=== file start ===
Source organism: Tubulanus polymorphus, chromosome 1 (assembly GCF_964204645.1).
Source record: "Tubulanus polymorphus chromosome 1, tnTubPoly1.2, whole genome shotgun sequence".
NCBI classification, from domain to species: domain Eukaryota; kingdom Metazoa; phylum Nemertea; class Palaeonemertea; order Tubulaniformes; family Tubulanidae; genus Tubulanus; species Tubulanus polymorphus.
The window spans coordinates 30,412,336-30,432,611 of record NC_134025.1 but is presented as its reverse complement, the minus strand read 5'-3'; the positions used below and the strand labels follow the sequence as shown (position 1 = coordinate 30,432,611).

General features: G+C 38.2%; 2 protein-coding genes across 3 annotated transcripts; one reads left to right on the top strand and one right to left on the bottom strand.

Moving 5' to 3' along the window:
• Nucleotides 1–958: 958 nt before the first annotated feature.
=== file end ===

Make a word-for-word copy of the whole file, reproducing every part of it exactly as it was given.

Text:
Source organism: Tubulanus polymorphus, chromosome 1 (assembly GCF_964204645.1).
Source record: "Tubulanus polymorphus chromosome 1, tnTubPoly1.2, whole genome shotgun sequence".
NCBI classification, from domain to species: domain Eukaryota; kingdom Metazoa; phylum Nemertea; class Palaeonemertea; order Tubulaniformes; family Tubulanidae; genus Tubulanus; species Tubulanus polymorphus.
The window spans coordinates 30,412,336-30,432,611 of record NC_134025.1 but is presented as its reverse complement, the minus strand read 5'-3'; the positions used below and the strand labels follow the sequence as shown (position 1 = coordinate 30,432,611).

General features: G+C 38.2%; 2 protein-coding genes across 3 annotated transcripts; one reads left to right on the top strand and one right to left on the bottom strand.

Moving 5' to 3' along the window:
• Nucleotides 1–958: 958 nt before the first annotated feature.